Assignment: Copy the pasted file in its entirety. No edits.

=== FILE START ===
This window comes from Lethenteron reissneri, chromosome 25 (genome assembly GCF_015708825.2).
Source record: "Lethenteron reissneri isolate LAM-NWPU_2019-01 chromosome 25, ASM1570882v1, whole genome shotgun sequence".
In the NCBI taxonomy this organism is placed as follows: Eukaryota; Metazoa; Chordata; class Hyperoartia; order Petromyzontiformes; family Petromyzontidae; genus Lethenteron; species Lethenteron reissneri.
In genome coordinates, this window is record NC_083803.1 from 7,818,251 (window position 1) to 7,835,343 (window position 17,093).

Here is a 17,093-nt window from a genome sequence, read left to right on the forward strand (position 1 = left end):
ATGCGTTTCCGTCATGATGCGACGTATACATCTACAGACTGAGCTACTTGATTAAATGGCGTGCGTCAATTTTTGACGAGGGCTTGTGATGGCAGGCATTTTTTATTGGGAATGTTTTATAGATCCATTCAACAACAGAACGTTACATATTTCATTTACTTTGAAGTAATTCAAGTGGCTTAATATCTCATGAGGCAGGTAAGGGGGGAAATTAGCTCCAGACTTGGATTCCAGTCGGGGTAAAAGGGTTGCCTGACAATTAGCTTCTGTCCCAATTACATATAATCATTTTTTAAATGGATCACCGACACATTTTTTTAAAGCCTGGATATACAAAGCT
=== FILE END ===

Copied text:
This window comes from Lethenteron reissneri, chromosome 25 (genome assembly GCF_015708825.2).
Source record: "Lethenteron reissneri isolate LAM-NWPU_2019-01 chromosome 25, ASM1570882v1, whole genome shotgun sequence".
In the NCBI taxonomy this organism is placed as follows: Eukaryota; Metazoa; Chordata; class Hyperoartia; order Petromyzontiformes; family Petromyzontidae; genus Lethenteron; species Lethenteron reissneri.
In genome coordinates, this window is record NC_083803.1 from 7,818,251 (window position 1) to 7,835,343 (window position 17,093).

Here is a 17,093-nt window from a genome sequence, read left to right on the forward strand (position 1 = left end):
ATGCGTTTCCGTCATGATGCGACGTATACATCTACAGACTGAGCTACTTGATTAAATGGCGTGCGTCAATTTTTGACGAGGGCTTGTGATGGCAGGCATTTTTTATTGGGAATGTTTTATAGATCCATTCAACAACAGAACGTTACATATTTCATTTACTTTGAAGTAATTCAAGTGGCTTAATATCTCATGAGGCAGGTAAGGGGGGAAATTAGCTCCAGACTTGGATTCCAGTCGGGGTAAAAGGGTTGCCTGACAATTAGCTTCTGTCCCAATTACATATAATCATTTTTTAAATGGATCACCGACACATTTTTTTAAAGCCTGGATATACAAAGCT